Although they suffered many losses, the Soviet forces were able to push German forces back to the banks of the Aksay River by the end of the day, while failing to retake the town. The losses sustained by the Red Army in the vicinity of Verkhne-Kumskiy allowed the 6th Panzer Division to enjoy a brief superiority in tank numbers.[66] Fighting for Verkhne-Kumskiy continued for three days as the Red Army counterattacked the German bridgeheads across the Aksay River and German defenders in the town.[54][67] The Germans were able to pin Soviet tanks in Verkhne-Kumskiy and destroy them using well emplaced anti-tank guns.[68] With support from the Luftwaffe, the Germans were able to achieve a local success and began to push toward the Myshkova river.[69] The 6th Panzer Division suffered heavy losses during its drive and took a brief respite after the battle to recondition. Minor damage to surviving tanks was repaired and the majority of the tanks incapacitated during the fighting at Verkhne-Kumskiy were repaired.[70]

Soviet response: 13–18 December[edit]

German Panzer III in the Southern Soviet Union in December 1942

The Fourth Panzer Army forced Stavka to recalculate its intentions for Operation Saturn and on 13 December Stalin and Stavka authorized the transfer of the 2nd Guards Army from the Don Front to the Stalingrad Front, where it would be ready on 15 December.[71] This army had a strength of roughly 90,000 soldiers, organized into three Guards Rifle Corps (the 1st, 13th and 2nd).[72] Operation Saturn was reduced to Operation Little Saturn, the breaking through of the Italian 8th Army and then engaging Army Group Don in the rear.[73][74] The offensive was also changed from a southward to a southeastern direction and the start date was pushed back to 16 December.[75] The 4th Mechanized and 13th Tank Corps continued to counterattack against German forces in the vicinity of the Aksay River, trying to delay their advance in anticipation of the arrival of the 2nd Guards Army.[76]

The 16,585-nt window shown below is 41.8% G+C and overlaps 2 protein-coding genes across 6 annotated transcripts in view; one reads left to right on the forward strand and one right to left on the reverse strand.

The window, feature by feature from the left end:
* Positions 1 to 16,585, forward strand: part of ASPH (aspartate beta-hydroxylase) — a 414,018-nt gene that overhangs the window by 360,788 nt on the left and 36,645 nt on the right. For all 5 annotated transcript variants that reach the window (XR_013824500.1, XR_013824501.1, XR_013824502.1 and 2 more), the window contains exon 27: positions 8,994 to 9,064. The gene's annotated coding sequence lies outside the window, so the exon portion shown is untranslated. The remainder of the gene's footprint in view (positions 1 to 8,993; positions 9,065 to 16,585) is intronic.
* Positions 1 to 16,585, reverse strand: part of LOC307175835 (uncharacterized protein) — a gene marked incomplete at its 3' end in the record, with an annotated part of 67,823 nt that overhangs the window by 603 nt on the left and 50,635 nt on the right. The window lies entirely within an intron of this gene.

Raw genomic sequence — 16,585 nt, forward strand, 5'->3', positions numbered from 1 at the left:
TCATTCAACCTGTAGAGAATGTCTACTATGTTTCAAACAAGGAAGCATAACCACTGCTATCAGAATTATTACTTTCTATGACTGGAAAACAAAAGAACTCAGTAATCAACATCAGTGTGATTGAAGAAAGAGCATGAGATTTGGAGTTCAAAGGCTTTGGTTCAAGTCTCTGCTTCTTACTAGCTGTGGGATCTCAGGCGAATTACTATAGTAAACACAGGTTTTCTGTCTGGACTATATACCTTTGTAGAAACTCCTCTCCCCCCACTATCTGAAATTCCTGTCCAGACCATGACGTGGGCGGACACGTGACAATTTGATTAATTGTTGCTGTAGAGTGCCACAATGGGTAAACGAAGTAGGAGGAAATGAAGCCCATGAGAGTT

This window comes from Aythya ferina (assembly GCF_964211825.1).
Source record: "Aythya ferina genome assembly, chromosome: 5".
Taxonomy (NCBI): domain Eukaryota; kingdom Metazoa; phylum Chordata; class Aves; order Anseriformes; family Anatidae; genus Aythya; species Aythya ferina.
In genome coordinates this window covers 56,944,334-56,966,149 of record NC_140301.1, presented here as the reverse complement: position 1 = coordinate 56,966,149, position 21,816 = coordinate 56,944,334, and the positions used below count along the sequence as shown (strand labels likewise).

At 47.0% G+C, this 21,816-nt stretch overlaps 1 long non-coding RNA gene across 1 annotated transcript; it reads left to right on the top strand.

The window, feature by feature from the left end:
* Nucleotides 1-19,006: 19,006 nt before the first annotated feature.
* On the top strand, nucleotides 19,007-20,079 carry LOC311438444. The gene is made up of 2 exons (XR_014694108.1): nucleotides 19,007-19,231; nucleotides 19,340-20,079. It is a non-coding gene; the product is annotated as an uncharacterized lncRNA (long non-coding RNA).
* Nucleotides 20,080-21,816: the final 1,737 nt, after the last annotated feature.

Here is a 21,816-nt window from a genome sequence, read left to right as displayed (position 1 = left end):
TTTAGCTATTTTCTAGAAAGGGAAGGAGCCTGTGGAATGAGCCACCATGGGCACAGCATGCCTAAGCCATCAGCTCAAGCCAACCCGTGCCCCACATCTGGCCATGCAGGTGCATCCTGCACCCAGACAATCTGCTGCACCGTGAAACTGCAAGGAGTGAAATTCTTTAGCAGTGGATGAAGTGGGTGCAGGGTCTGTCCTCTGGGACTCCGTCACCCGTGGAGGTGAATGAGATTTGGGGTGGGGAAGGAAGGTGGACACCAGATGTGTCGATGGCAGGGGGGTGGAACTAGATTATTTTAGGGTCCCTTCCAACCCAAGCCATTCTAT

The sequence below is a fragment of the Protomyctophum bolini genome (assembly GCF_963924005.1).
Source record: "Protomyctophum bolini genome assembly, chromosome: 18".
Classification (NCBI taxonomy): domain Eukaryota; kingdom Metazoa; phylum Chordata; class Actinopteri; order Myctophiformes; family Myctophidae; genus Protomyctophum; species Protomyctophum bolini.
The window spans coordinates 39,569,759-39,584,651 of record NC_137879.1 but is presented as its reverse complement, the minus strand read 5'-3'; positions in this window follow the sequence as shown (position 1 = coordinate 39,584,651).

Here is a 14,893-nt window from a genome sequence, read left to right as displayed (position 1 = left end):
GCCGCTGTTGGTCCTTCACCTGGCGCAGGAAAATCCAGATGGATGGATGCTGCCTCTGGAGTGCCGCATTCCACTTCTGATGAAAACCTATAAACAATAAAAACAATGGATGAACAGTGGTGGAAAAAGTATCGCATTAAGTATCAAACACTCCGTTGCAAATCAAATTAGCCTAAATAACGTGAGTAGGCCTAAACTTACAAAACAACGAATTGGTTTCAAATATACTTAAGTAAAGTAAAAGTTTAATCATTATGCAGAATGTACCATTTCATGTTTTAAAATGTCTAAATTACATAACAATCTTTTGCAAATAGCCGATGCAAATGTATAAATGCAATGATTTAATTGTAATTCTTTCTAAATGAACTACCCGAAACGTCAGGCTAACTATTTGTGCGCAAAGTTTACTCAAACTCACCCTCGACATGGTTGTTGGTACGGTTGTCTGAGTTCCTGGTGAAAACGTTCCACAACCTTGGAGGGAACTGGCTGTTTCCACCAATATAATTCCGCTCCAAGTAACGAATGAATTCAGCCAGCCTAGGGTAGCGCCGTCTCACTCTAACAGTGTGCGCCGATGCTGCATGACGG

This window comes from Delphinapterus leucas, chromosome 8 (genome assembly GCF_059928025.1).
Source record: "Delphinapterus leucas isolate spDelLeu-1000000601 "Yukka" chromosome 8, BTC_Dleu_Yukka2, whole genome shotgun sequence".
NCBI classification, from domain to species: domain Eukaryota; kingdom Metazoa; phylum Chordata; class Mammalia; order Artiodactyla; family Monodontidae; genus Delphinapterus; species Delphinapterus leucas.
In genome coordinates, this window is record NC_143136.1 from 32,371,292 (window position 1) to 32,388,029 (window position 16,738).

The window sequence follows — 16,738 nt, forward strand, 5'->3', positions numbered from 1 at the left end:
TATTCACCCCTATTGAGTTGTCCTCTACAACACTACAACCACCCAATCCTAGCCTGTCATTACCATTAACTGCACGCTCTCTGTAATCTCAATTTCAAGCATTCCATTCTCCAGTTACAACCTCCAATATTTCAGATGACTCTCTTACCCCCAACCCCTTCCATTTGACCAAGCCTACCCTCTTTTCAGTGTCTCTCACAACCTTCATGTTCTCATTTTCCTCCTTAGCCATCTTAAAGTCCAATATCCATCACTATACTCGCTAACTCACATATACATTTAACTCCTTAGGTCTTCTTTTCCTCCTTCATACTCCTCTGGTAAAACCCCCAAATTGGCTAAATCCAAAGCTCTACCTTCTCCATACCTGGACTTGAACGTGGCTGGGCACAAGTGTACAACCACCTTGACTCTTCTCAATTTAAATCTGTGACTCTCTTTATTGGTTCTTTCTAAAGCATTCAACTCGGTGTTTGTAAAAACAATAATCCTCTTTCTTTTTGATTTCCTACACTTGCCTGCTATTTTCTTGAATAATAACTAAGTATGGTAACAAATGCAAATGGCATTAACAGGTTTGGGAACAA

The Soviet 1st and 3rd Guard Armies, in conjunction with the Soviet 6th Army, launched Operation Little Saturn on 16 December.[77] Despite stubborn resistance from Italian troops, the Red Army was able to partially overrun the Italian 8th Army by 18 December.[78] The breakthrough—even if small and quickly contained—proved a possible threat to Army Group Don's left flank, while the city of Rostov-on-Don was threatened by the 3rd Guards Army.[79][80] This and the losses sustained by the German armored divisions forcing their way to the Myshkova river, forced Manstein to reconsider the offensive.[81] Manstein decided that he could not defend his left flank and continue the attempt to relieve the 6th Army.[82] Although the 6th Panzer Division was able to cross the Myshkova River by the night of 19 December, the LVII Panzer Corps had still not made major advances against increased Soviet opposition, despite the arrival of the 17th Panzer Division; it seemed as if the corps would have to go on the defensive.[83][84] The Soviet Tatsinskaya Raid managed to destroy the airfield and several dozen aircraft being used by the Luftwaffe to supply forces inside the Stalingrad pocket, forcing Manstein to order the XLVIII Panzer Corps on the defensive, instead of reserving it to bolster his forces directed toward the breakthrough to Stalingrad.[85] To make matters worse for the Germans, on 18 December, Hitler refused to allow the 6th Army to begin a breakout towards the rest of Army Group Don, despite pleas from Manstein.[86]

Collapse: 19–23 December[edit]